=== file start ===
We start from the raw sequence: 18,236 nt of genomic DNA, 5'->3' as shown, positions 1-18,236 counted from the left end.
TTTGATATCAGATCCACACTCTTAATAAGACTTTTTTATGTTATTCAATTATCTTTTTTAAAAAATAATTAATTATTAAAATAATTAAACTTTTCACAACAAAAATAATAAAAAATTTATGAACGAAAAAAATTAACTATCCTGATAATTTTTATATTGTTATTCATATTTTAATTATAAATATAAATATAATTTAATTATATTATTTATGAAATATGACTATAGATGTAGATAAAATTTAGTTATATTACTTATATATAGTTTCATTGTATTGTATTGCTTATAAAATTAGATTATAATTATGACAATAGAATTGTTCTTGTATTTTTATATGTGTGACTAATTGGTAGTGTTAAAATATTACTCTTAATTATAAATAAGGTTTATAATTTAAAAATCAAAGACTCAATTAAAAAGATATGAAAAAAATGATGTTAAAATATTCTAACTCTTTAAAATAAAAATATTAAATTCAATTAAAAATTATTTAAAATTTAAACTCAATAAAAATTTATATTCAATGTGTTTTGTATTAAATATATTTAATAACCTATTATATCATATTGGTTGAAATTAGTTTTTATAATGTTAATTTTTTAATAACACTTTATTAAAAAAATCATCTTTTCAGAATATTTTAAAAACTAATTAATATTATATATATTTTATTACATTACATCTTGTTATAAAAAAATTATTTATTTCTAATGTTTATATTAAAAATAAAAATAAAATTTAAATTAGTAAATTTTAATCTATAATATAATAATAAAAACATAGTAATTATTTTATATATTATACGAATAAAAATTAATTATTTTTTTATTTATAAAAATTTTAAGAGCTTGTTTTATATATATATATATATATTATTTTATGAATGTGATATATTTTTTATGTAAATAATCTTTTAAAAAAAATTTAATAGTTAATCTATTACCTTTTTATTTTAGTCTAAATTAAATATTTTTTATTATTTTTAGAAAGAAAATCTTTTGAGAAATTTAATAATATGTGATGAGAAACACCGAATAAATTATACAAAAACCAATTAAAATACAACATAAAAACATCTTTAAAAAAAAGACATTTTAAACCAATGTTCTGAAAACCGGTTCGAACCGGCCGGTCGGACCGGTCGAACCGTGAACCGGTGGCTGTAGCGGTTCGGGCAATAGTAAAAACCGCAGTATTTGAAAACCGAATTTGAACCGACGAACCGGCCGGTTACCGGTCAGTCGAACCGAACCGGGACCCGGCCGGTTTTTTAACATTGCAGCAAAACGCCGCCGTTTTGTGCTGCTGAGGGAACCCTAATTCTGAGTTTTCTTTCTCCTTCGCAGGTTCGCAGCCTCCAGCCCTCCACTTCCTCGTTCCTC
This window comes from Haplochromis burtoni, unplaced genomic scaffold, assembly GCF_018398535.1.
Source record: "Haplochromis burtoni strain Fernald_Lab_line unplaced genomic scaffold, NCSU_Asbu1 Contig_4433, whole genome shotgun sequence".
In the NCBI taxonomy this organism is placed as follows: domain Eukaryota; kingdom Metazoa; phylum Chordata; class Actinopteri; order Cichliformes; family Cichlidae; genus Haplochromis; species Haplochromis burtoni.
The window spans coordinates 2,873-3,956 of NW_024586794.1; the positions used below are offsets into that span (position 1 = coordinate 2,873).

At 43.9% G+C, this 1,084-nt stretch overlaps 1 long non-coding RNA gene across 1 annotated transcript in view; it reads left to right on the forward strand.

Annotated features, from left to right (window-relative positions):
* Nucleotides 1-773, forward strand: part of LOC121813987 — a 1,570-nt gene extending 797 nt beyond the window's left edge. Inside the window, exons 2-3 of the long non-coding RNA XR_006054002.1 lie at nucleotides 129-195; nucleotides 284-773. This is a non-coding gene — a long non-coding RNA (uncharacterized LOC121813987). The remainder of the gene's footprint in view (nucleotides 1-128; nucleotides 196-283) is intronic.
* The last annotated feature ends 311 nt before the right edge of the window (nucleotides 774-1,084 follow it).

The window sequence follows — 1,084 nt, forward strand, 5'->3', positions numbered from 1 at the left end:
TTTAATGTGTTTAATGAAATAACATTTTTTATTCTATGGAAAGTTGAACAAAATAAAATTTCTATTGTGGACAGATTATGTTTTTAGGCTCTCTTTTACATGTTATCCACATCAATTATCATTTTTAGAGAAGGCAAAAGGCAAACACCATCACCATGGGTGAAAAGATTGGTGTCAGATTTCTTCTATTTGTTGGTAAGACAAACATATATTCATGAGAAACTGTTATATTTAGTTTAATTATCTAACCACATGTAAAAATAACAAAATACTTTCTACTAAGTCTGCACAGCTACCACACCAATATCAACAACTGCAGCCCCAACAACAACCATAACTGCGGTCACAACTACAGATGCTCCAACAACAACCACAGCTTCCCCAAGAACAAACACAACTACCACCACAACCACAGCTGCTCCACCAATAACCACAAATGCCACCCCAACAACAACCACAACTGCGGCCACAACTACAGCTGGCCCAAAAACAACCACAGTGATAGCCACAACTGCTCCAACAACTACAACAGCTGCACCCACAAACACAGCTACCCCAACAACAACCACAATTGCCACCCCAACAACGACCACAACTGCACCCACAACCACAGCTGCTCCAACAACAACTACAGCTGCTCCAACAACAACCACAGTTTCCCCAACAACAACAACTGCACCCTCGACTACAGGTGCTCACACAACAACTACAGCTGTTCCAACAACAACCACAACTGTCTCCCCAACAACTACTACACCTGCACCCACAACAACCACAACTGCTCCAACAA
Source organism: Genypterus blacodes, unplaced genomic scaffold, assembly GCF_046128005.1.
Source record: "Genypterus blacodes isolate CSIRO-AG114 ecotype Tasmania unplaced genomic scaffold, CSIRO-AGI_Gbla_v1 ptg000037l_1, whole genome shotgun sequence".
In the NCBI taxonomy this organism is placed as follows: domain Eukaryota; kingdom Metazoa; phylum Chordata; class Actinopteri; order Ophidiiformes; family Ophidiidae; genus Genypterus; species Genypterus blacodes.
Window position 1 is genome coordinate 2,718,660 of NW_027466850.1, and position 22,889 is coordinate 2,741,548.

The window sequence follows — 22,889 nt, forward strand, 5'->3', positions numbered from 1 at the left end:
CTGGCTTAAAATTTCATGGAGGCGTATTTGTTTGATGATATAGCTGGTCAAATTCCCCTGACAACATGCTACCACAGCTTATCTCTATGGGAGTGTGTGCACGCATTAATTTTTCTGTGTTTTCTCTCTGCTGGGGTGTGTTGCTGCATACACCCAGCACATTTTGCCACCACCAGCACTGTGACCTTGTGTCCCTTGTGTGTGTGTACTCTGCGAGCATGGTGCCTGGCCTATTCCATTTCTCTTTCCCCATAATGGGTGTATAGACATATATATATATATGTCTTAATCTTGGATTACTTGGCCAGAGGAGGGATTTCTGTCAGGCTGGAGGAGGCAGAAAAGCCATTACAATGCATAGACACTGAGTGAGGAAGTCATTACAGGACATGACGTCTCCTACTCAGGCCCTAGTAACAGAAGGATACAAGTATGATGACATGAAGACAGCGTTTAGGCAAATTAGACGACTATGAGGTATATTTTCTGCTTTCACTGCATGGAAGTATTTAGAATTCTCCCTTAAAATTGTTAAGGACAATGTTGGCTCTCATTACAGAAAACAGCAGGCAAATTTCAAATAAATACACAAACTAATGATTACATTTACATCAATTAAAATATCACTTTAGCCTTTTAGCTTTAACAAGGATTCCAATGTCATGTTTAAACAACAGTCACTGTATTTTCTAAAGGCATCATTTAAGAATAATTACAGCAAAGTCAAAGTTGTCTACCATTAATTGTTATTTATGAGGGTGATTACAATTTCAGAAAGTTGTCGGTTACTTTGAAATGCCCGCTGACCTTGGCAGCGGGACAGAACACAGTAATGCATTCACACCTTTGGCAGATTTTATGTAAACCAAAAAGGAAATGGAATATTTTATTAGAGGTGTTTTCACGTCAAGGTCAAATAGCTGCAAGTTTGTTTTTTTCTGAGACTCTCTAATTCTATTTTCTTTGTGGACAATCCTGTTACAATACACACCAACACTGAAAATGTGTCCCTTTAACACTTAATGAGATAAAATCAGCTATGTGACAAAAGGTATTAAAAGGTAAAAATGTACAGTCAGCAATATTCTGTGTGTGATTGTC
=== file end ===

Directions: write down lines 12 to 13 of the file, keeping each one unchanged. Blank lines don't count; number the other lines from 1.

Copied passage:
TTTAATGTGTTTAATGAAATAACATTTTTTATTCTATGGAAAGTTGAACAAAATAAAATTTCTATTGTGGACAGATTATGTTTTTAGGCTCTCTTTTACATGTTATCCACATCAATTATCATTTTTAGAGAAGGCAAAAGGCAAACACCATCACCATGGGTGAAAAGATTGGTGTCAGATTTCTTCTATTTGTTGGTAAGACAAACATATATTCATGAGAAACTGTTATATTTAGTTTAATTATCTAACCACATGTAAAAATAACAAAATACTTTCTACTAAGTCTGCACAGCTACCACACCAATATCAACAACTGCAGCCCCAACAACAACCATAACTGCGGTCACAACTACAGATGCTCCAACAACAACCACAGCTTCCCCAAGAACAAACACAACTACCACCACAACCACAGCTGCTCCACCAATAACCACAAATGCCACCCCAACAACAACCACAACTGCGGCCACAACTACAGCTGGCCCAAAAACAACCACAGTGATAGCCACAACTGCTCCAACAACTACAACAGCTGCACCCACAAACACAGCTACCCCAACAACAACCACAATTGCCACCCCAACAACGACCACAACTGCACCCACAACCACAGCTGCTCCAACAACAACTACAGCTGCTCCAACAACAACCACAGTTTCCCCAACAACAACAACTGCACCCTCGACTACAGGTGCTCACACAACAACTACAGCTGTTCCAACAACAACCACAACTGTCTCCCCAACAACTACTACACCTGCACCCACAACAACCACAACTGCTCCAACAA
Source organism: Genypterus blacodes, unplaced genomic scaffold, assembly GCF_046128005.1.